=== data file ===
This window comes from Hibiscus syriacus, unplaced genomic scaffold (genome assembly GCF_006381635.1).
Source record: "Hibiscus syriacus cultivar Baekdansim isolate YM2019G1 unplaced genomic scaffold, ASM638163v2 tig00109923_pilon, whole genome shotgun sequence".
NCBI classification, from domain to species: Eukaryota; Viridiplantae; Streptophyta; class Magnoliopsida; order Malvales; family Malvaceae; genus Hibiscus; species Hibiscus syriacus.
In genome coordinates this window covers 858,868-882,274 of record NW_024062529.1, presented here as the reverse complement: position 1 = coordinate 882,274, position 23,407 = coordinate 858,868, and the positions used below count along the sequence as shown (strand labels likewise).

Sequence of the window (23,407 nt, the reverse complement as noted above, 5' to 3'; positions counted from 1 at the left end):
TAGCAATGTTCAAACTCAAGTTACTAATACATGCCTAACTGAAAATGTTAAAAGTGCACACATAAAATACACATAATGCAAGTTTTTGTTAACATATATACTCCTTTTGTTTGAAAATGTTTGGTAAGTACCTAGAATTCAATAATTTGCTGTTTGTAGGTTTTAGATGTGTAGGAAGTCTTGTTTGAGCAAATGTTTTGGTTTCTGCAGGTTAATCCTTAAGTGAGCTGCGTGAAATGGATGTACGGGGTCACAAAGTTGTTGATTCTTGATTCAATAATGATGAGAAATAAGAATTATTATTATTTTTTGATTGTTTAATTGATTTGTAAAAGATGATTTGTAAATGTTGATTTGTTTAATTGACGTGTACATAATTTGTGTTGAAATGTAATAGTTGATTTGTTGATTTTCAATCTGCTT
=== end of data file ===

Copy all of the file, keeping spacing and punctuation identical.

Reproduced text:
This window comes from Hibiscus syriacus, unplaced genomic scaffold (genome assembly GCF_006381635.1).
Source record: "Hibiscus syriacus cultivar Baekdansim isolate YM2019G1 unplaced genomic scaffold, ASM638163v2 tig00109923_pilon, whole genome shotgun sequence".
NCBI classification, from domain to species: Eukaryota; Viridiplantae; Streptophyta; class Magnoliopsida; order Malvales; family Malvaceae; genus Hibiscus; species Hibiscus syriacus.
In genome coordinates this window covers 858,868-882,274 of record NW_024062529.1, presented here as the reverse complement: position 1 = coordinate 882,274, position 23,407 = coordinate 858,868, and the positions used below count along the sequence as shown (strand labels likewise).

Sequence of the window (23,407 nt, the reverse complement as noted above, 5' to 3'; positions counted from 1 at the left end):
TAGCAATGTTCAAACTCAAGTTACTAATACATGCCTAACTGAAAATGTTAAAAGTGCACACATAAAATACACATAATGCAAGTTTTTGTTAACATATATACTCCTTTTGTTTGAAAATGTTTGGTAAGTACCTAGAATTCAATAATTTGCTGTTTGTAGGTTTTAGATGTGTAGGAAGTCTTGTTTGAGCAAATGTTTTGGTTTCTGCAGGTTAATCCTTAAGTGAGCTGCGTGAAATGGATGTACGGGGTCACAAAGTTGTTGATTCTTGATTCAATAATGATGAGAAATAAGAATTATTATTATTTTTTGATTGTTTAATTGATTTGTAAAAGATGATTTGTAAATGTTGATTTGTTTAATTGACGTGTACATAATTTGTGTTGAAATGTAATAGTTGATTTGTTGATTTTCAATCTGCTT